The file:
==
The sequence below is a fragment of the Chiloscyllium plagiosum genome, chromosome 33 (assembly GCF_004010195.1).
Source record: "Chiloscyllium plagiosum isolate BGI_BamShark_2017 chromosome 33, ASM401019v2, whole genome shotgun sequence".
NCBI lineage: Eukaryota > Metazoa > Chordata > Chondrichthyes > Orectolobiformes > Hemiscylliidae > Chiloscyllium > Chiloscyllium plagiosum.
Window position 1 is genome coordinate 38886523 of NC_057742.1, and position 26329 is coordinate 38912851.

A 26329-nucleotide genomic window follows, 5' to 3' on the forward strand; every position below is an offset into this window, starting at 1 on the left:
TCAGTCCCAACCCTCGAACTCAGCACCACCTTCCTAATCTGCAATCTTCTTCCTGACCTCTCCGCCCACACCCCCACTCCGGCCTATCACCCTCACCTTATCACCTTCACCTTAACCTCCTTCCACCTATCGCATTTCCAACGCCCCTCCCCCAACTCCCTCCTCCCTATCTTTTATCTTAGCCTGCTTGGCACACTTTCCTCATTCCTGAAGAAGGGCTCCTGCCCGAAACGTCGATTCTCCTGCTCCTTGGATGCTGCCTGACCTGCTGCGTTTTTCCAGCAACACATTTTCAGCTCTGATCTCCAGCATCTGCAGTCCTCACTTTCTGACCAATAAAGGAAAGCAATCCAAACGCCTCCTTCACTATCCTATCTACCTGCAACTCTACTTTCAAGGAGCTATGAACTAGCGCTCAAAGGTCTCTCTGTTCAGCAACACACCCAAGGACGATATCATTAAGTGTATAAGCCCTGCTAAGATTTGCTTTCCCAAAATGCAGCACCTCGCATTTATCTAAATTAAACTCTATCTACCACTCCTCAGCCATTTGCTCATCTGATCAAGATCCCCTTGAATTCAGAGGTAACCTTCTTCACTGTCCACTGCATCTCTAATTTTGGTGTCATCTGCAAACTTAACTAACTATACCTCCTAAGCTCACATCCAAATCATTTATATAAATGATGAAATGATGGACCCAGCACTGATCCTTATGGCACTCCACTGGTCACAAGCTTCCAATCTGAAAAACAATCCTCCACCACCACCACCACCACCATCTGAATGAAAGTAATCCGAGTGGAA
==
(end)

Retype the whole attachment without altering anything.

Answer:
The sequence below is a fragment of the Chiloscyllium plagiosum genome, chromosome 33 (assembly GCF_004010195.1).
Source record: "Chiloscyllium plagiosum isolate BGI_BamShark_2017 chromosome 33, ASM401019v2, whole genome shotgun sequence".
NCBI lineage: Eukaryota > Metazoa > Chordata > Chondrichthyes > Orectolobiformes > Hemiscylliidae > Chiloscyllium > Chiloscyllium plagiosum.
Window position 1 is genome coordinate 38886523 of NC_057742.1, and position 26329 is coordinate 38912851.

A 26329-nucleotide genomic window follows, 5' to 3' on the forward strand; every position below is an offset into this window, starting at 1 on the left:
TCAGTCCCAACCCTCGAACTCAGCACCACCTTCCTAATCTGCAATCTTCTTCCTGACCTCTCCGCCCACACCCCCACTCCGGCCTATCACCCTCACCTTATCACCTTCACCTTAACCTCCTTCCACCTATCGCATTTCCAACGCCCCTCCCCCAACTCCCTCCTCCCTATCTTTTATCTTAGCCTGCTTGGCACACTTTCCTCATTCCTGAAGAAGGGCTCCTGCCCGAAACGTCGATTCTCCTGCTCCTTGGATGCTGCCTGACCTGCTGCGTTTTTCCAGCAACACATTTTCAGCTCTGATCTCCAGCATCTGCAGTCCTCACTTTCTGACCAATAAAGGAAAGCAATCCAAACGCCTCCTTCACTATCCTATCTACCTGCAACTCTACTTTCAAGGAGCTATGAACTAGCGCTCAAAGGTCTCTCTGTTCAGCAACACACCCAAGGACGATATCATTAAGTGTATAAGCCCTGCTAAGATTTGCTTTCCCAAAATGCAGCACCTCGCATTTATCTAAATTAAACTCTATCTACCACTCCTCAGCCATTTGCTCATCTGATCAAGATCCCCTTGAATTCAGAGGTAACCTTCTTCACTGTCCACTGCATCTCTAATTTTGGTGTCATCTGCAAACTTAACTAACTATACCTCCTAAGCTCACATCCAAATCATTTATATAAATGATGAAATGATGGACCCAGCACTGATCCTTATGGCACTCCACTGGTCACAAGCTTCCAATCTGAAAAACAATCCTCCACCACCACCACCACCACCATCTGAATGAAAGTAATCCGAGTGGAA